I understood garbled circuit can hide some function $f$ jointly by multi parties. With quantum computer, can we see the circuit inside it?


1 Answer 1


Garbled circuits are not really a primitive, but more of a protocol.

Furthermore, garbled circuits are generally concealing their semantic values thanks to a cipher such as AES, see this answer to get more details on the whole protocol and the tools it relies on.

So, in order to break garbled circuit, you want to be able to break AES (or whatever cipher used to conceal the values), but the best speed up you might get against AES (and other secure block ciphers) through quantum computer would be thanks to Grover's search algorithm and would be of order $O(\sqrt{n})$, which shouldn't be a problem for AES-256, but could be a problem for AES-128. See also this paper, and its references, to learn more on quantum attacks against AES.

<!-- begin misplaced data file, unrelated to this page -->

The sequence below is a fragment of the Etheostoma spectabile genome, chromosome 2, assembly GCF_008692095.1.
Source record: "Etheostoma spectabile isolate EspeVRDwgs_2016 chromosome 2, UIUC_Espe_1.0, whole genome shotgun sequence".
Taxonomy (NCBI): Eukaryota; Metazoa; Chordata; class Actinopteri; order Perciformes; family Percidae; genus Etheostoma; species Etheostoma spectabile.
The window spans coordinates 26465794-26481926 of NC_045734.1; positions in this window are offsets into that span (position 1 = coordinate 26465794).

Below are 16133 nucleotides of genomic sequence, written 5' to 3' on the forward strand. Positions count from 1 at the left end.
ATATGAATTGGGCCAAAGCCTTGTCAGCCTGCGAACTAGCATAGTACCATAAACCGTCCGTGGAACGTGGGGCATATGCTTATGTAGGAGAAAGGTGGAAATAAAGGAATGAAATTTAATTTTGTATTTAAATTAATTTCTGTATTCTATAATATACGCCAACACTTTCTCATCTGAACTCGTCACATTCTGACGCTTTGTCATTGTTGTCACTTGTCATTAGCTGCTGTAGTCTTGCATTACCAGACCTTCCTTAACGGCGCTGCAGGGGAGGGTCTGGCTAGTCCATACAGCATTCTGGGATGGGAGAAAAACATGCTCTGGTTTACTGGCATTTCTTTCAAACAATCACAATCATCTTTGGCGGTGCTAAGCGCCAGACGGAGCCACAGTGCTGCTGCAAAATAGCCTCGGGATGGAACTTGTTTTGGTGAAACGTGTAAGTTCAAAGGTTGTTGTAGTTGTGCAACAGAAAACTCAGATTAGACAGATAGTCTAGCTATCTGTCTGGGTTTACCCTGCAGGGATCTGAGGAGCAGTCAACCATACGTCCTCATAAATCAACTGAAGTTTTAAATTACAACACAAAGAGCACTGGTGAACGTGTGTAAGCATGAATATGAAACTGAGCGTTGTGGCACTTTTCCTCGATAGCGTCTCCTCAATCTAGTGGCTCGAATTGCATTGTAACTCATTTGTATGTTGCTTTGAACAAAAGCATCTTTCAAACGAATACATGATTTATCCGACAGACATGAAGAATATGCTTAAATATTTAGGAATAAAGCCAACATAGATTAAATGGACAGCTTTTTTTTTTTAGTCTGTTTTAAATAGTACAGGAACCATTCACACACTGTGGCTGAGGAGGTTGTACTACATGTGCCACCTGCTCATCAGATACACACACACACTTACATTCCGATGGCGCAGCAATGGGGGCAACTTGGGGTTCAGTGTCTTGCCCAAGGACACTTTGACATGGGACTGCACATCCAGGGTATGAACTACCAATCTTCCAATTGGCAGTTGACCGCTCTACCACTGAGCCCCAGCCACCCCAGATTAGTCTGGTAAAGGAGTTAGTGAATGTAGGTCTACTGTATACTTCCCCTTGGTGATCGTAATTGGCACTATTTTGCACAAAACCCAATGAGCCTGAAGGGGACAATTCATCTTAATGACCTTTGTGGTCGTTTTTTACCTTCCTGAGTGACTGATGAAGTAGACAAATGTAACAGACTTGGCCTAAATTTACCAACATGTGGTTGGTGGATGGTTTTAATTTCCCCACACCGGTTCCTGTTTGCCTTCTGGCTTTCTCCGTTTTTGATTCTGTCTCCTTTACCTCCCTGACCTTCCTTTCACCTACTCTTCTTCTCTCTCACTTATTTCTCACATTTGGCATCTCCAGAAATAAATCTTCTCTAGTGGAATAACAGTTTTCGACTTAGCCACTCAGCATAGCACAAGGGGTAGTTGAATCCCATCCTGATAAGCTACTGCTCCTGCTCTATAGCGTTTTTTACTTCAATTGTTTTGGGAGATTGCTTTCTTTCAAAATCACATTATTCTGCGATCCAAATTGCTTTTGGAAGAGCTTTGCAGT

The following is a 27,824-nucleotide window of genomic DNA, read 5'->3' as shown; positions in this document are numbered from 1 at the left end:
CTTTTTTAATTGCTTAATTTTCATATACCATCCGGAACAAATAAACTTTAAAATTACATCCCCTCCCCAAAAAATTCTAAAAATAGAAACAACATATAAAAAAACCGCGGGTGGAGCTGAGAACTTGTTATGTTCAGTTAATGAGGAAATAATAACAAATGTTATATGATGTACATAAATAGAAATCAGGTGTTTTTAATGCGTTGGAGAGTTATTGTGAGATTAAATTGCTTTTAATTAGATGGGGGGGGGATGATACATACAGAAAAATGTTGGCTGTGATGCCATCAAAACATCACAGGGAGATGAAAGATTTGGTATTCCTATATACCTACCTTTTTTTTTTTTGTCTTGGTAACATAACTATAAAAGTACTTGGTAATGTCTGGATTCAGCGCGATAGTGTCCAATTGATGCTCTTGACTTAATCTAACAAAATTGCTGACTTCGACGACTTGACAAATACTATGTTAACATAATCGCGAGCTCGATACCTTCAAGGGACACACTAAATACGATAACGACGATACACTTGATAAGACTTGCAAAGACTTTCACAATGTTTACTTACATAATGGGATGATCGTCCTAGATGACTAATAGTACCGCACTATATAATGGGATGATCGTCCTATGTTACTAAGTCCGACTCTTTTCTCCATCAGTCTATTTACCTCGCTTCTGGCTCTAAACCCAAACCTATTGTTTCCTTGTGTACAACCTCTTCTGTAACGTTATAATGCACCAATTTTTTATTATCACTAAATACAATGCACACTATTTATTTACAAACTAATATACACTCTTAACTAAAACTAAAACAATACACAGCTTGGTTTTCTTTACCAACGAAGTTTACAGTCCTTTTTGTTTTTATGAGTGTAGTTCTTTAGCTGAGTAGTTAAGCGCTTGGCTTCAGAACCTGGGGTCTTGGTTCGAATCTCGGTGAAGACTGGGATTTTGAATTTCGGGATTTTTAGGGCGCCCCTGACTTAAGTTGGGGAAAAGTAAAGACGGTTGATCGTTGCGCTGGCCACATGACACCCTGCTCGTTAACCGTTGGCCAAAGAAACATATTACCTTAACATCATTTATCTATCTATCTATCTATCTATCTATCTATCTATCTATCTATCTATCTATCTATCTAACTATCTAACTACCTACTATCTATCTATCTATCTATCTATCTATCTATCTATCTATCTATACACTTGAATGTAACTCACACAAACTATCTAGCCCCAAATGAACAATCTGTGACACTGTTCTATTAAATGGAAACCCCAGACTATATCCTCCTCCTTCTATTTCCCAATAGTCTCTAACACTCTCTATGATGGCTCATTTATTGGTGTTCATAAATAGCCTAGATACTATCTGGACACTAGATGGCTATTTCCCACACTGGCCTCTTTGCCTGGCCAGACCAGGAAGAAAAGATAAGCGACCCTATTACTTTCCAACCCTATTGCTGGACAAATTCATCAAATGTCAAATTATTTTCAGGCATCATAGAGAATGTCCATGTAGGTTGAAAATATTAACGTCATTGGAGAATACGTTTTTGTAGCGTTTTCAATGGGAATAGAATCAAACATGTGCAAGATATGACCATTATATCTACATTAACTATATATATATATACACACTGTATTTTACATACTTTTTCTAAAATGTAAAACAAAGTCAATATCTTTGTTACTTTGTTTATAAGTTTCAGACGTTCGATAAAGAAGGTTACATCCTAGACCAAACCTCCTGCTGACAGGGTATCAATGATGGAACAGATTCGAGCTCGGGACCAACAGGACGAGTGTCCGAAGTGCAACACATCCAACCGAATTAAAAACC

Hence garbled circuits shouldn't really be impacted by quantum computers, even more because you could actually plug a post-quantum cipher (when we got those) in the protocol and keep going.

  • $\begingroup$ Hi, I am studying garbled circuits recently. It seems we should use oblivious transfer (OT) in the protocol. But OT seems can be affected by quantum computers since OT mostly built by RSA primitives(see wiki here). And we all know RSA will be broken under quantum era. Can we say garbled circuits with broken OT still safe under quantum attack? Or we could replace RSA style OT with post quantum style OT? And then it will be ok under quantum attack? $\endgroup$
    – zbo
    Oct 9, 2022 at 7:57
  • $\begingroup$ @zbo RSA-based OTs aren't very commonly used, as RSA is not very communication efficient. Elliptic curves (using Diffie-Hellman assumptions) are much more common now, as it only takes 256 bits to send an elliptic curve point, while an RSA modulus has to be thousands of bits long. There are OTs based on other assumptions as well. This is one that I'm familiar with that can be based on the lattice assumption Learning With Errors (LWE), which is believed to be secure against quantum adversaries. $\endgroup$
    – qbt937
    Nov 27, 2022 at 11:50

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